Paul Swydan, whose parents and grandparents were small business owners, had long considered starting his own business when Willow Books in Acton, Massachusetts, announced it was closing early last year. This past March, Swydan opened The Silver Unicorn Bookstore in Acton.
Here, Swydan talks with Bookselling This Week about the origin of the store’s name, his favorite events and book clubs, and what he’s looking forward to as a new bookstore owner.
Bookselling This Week: Why did you decide to name the store The Silver Unicorn?
Paul Swydan: It’s not a thoroughly entertaining story. As I was researching names, I came to the conclusion that there are three types of bookstore names: geography-based (Main Street Books), puns/literary names (The Poisoned Pen), and other. I like being in the “other” camp, so that led me to think a little outside of the box. I like unicorns, and they’ve become more ubiquitous. Basketball players like Kristaps Porziņģis are routinely called unicorns now, and food is called unicorn food, so the word has lost the fantasy-tinged overtones it used to have. But “The Unicorn Bookstore” didn’t sound right to me; it needed another word. And my favorite color is silver, so there you go! Kind of long-winded. My cousin who’s a publicist keeps telling me I need to invent a better backstory, but that wouldn’t be the truth.
BTW: Does The Silver Unicorn have any specialties or host any book clubs?
PS: We try very hard to be a bookstore for everyone, and to be a good community partner. Beyond that, I don’t know that we have any definitive specialties, though we certainly have a better feel for some types of books than others. We host four book clubs, three in store and one online. We host a middle-grade book club with local author Rebecca Caprara, whose debut novel, The Magic of Melwick Orchard, was published this year through Lerner/Carolrhoda. We host a young adult book club that my teenage employees run in conjunction with our town’s high school librarian. And we also host a fiction book club here in the store, and a baseball book club online at my former employer’s website, FanGraphs.com.
BTW: What have been your favorite events you’ve hosted so far?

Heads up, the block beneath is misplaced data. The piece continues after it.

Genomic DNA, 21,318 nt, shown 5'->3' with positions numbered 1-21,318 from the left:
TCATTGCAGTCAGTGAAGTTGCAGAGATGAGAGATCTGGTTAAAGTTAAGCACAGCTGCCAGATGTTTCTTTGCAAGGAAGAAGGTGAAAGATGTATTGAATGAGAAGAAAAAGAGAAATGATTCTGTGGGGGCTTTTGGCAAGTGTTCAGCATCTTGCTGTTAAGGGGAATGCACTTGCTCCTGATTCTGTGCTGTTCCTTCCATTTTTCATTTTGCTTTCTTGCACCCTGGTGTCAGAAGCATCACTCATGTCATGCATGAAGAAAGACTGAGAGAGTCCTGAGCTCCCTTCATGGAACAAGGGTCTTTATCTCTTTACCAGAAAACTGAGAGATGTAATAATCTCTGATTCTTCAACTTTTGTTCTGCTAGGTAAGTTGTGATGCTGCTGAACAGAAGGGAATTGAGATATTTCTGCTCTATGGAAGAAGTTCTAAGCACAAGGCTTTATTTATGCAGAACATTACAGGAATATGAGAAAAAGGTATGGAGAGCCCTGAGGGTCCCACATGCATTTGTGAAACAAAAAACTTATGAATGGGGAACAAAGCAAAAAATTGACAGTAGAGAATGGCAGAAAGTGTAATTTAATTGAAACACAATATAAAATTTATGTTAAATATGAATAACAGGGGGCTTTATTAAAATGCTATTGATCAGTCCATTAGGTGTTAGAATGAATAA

PS: Oh, so many! Honestly, my absolute favorite events have been our literacy nights with our local schools. Our school district has six elementary schools, and we’ve hosted literacy nights with all of them, where the school’s teachers/administrators come and read to the kids, and a portion of the sales go to the school’s parent-teacher organization.
In terms of author events, my favorite have been with Peter H. Reynolds, Gregory Maguire, Josh Funk, Sara Farizan, Jabari Asim, Heather Abel, Dr. Lisa Feldman Barrett, Keith Law, Keith O’Brien, and Jane Yolen and Heidi Stemple. We’ve launched two picture books, Iver & Ellsworth by Casey Robinson (Ripple Grove Press) and Before You Sleep by Annie Cronin Romano (Page Street Kids), both of which were amazing events. Casey’s book is one of our bestsellers, and the day of her event we not only sold out of the books we had ordered, but her publisher then pulled books out of his trunk, and we sold all of those as well!
Our most unique event was held down the street at Orange Door Kitchen, with authors Jenna Blum, Crystal King, and Louise Miller. They have all written books that revolve around food, so Orange Door Kitchen prepared a three-course meal, with each course being a recipe from one of the books. As we ate, the authors talked about their book and the food we were eating and why they chose that recipe for our meal. It was fabulous!
BTW: What are you looking forward to?
PS: We’re just looking forward to growing and becoming more efficient in terms of back-of-the-house operations. We’ve learned a lot in our first year and are excited to see where that knowledge takes us in year two. Because we have a small space, we are always interested in doing outside-the-box events, and we may have an announcement about that soon. We’ve done three book fairs already and are looking forward to doing more of those in the near future.